The chapter is mostly about an artificial language called Dervish and the attempts of a woman called Confucia Wang to bring it under control. Dervish is invented in order to overcome the unavoidable misunderstandings and ambiguities in drafting treaties and conventions using natural languages and thus improve the quality of the output of international organisations.
It starts out as a very promising instrument but its effectiveness begins to be dulled when the introduction of new mood-tense forms make it over-complicated and the language later attains dizzy heights of baffling complexity when mood-mood combinations are invented, so as to create forms of speech such as the Valedictory Terminal, the Nugatory Inconsequential, the Absolute Abject, the Pandering Proximate, the Counterfactual Extortionary, the Vacillatory Optative, the Expletive Introspective, the Minatory Merciless, the Presumptive Hereditary, the Spectral Apparitional, the Bovine Ruminative, the Alcoholic Indeterminate and the Hemorrhoidal Inflammatory.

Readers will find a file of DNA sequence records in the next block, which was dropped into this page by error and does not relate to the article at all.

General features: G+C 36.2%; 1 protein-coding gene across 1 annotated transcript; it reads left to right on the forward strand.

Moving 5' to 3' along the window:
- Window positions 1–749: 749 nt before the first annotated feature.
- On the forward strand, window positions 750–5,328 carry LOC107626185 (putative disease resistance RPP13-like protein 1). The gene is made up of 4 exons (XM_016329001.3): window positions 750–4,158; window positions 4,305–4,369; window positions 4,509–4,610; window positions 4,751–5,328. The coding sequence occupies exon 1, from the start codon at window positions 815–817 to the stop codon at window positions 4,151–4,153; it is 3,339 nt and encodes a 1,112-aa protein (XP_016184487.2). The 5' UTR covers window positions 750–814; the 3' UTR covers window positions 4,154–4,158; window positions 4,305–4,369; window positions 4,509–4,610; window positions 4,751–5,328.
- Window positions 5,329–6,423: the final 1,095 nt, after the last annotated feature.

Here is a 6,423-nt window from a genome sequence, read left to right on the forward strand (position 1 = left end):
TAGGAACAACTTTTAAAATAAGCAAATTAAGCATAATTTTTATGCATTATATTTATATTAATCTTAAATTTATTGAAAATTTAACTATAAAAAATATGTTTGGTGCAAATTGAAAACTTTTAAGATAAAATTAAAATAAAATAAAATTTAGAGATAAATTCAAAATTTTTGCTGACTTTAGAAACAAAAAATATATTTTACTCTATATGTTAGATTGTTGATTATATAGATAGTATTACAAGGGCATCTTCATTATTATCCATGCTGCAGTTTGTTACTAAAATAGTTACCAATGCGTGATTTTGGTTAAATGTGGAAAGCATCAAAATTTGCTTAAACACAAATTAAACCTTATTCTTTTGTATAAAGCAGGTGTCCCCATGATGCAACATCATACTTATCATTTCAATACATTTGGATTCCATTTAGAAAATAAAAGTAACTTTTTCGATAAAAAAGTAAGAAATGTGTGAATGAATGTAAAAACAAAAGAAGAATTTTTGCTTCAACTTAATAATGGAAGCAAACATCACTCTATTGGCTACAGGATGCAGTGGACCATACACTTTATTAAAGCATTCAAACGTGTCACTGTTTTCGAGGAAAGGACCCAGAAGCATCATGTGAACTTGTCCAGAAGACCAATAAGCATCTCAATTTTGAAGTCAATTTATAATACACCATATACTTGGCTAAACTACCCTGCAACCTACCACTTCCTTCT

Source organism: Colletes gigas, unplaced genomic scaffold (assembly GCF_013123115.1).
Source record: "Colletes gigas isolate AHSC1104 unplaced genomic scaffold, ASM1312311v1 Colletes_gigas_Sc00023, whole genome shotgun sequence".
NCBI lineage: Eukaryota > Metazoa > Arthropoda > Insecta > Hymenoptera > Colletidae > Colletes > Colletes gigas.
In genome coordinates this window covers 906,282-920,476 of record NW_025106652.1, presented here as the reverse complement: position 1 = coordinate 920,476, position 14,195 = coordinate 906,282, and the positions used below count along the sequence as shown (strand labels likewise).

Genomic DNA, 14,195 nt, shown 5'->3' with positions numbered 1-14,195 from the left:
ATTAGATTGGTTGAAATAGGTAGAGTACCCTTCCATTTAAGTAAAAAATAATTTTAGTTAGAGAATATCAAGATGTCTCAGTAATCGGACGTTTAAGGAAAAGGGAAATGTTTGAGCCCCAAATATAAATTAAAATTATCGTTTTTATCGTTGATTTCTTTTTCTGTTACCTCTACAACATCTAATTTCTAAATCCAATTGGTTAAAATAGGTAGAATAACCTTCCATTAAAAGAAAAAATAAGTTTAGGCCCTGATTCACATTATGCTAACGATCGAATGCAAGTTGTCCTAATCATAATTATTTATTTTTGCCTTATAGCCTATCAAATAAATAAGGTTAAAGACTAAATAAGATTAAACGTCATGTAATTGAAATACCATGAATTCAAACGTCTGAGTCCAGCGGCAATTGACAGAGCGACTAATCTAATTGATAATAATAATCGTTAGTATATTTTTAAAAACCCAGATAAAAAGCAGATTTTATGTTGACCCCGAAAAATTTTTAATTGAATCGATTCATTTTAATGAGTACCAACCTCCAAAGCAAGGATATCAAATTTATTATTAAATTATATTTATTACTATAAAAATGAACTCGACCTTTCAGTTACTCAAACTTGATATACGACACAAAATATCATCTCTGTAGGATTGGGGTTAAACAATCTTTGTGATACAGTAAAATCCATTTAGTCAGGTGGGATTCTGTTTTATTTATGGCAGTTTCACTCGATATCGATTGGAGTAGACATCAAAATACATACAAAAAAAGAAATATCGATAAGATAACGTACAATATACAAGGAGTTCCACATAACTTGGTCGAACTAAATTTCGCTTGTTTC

(My translation of Cesare Pavese’s poem “The Cats will know”)
The Cats will know (Cesare Pavese)
Again the rain will fall
on your sweet paving stones,
a gentle rain
just like a breath or like a footfall.
Again the breeze, the dawn,
will lightly bloom,
as underneath your step
when you return.
Among the flowers and the windowsills
the cats will know.
There will be other days,
there will be other voices.
You shall smile on your own.
The cats will know.
You shall hear ancient words,
worn-out and fruitless words
like the discarded costumes
of the parties left from yesterday.
You too shall gesture.
You shall answer words –
face like springtime,
you too shall gesture.
The cats will know,
face like springtime;
and the light rain,
the hyacinth-coloured dawn,
which shred the heart
of him who has no longer
any hope of you,
are the sad smile
you smile alone.
There will be other days,
and other voices and awakenings.
We’ll suffer in the dawn,